H1-B visa effect: Infosys, TCS, Wipro tank up to 5%

Topics H1B Visa

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Stocks of largecap  information technology (IT) companies such as TCS, Infosys and Wipro tanked up to 5% in intraday trade on reports that a legislation has been introduced in the US House of Representatives, which among other things, calls for more than doubling the minimum salary of H-1B visa holders to $130,000.

The move, experts say, will make it difficult for the software services firms to replace American employees with foreign workers, including from India.

Reacting to the development, S&P BSE IT index shed 5% to 9401 points in intra-day trade to hit its lowest level since November 24, 2016. The index settled the trade at 9586, down 3%. By comparison, the frontline indices, the S&P BSE Sensex and the Nifty 50 – were trading around 0.7% lower each at 12:40pm.

Among individual stocks, TCS ended 4% down to Rs 2230, Infosys slipped 2% to Rs 929, while HCL Tech and Wipro dipped 4% to Rs 809, and 2% to Rs 457 on the BSE.

"The proposed minimum salary of $130,000 is 30% more than US$100k that was expected to come in the worst case. It is also important to monitor the time to be given to IT companies to realign their service delivery. Over the medium to long-term we expect Indian IT companies to implement the pyramid structure in the US they have successfully implemented in India. However, in the near term this would impact EBIT margins," says A K Prabhakar, head of research at IDBI Capital.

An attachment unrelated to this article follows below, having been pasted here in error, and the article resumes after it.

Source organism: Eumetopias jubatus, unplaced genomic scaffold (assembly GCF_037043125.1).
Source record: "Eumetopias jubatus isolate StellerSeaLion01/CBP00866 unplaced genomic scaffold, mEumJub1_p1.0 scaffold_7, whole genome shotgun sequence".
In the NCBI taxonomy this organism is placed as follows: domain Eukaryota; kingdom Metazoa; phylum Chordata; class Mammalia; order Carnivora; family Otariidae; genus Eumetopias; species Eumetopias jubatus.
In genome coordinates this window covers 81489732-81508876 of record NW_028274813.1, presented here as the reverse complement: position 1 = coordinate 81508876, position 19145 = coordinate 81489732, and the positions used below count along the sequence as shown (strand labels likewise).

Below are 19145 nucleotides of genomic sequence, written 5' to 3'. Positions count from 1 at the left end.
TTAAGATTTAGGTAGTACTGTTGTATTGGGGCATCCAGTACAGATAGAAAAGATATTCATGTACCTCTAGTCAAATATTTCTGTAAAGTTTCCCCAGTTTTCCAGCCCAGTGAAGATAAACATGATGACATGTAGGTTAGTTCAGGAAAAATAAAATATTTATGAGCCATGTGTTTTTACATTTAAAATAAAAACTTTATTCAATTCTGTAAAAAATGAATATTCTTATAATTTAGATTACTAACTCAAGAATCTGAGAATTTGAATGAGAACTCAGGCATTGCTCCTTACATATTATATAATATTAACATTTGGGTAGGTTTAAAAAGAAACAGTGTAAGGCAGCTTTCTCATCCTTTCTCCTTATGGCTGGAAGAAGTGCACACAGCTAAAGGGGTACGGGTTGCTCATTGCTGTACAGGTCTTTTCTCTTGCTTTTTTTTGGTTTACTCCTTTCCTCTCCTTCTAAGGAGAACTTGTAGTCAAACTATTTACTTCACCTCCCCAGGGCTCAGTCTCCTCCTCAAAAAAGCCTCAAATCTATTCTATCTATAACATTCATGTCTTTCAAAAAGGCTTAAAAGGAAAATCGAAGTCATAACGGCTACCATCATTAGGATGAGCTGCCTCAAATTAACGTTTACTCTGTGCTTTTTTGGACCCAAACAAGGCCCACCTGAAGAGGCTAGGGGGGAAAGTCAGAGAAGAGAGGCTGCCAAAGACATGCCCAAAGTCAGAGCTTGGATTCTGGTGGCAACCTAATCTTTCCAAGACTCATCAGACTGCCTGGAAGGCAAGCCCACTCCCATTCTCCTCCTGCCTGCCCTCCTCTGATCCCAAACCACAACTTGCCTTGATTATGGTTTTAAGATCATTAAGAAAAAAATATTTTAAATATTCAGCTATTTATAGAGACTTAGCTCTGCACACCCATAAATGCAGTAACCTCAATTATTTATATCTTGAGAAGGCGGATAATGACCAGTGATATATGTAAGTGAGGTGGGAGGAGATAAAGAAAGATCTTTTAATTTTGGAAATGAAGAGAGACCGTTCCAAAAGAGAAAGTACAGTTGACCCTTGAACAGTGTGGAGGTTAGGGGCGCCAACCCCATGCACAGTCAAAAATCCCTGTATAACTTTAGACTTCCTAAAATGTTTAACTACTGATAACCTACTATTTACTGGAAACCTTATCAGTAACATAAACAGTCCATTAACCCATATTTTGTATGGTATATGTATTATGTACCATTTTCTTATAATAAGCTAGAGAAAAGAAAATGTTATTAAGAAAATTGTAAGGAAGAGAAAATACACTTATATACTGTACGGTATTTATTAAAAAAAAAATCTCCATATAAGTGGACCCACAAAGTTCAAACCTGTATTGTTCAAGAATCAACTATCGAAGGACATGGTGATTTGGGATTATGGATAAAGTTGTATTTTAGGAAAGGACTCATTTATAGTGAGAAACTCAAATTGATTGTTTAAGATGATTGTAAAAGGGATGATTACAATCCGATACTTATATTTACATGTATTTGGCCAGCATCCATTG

"We have only two BUYs amongst IT large-caps – HCL Technologies (HCLT) which we expect to be the least impacted amongst its peers and Infosys," he adds.

 
According to reports, the High-Skilled Integrity and Fairness Act of 2017 introduced by California Congressman Zoe Lofgren prioritises market-based allocation of visas to those companies willing to pay 200% of a wage calculated by survey, eliminates the category of lowest pay, and raises the salary level at which H-1B dependent employer are exempt from non-displacement and recruitment attestation requirements to greater than $130,000. This is more than double of the current H-1B minimum wage of $60,000 which was established in 1989 and since then has remained unchanged.

“Among top-tier Indian IT stocks, HCL Technologies is the most insulated from H1-B visa worries because it has the least number of temporary visa-holders as a proportion of employees based onsite in the US (around 40% as per our estimate). We reckon that Infosys ranks worst (highest) on this metric at over 70%,” says Sagar Rastogi, an analyst tracking the sector with Ambit Capital.

“We remain watchful of developments on this front, but our base case scenario remains that top-tier firms like TCS will be able to adapt to any legislation without significant impact to revenue growth or margins. Key offsets could be: (1) greater use of collaborative technologies, (2) more local hiring, especially at the junior level and (3) greater use of near-shore delivery centres,” he adds.


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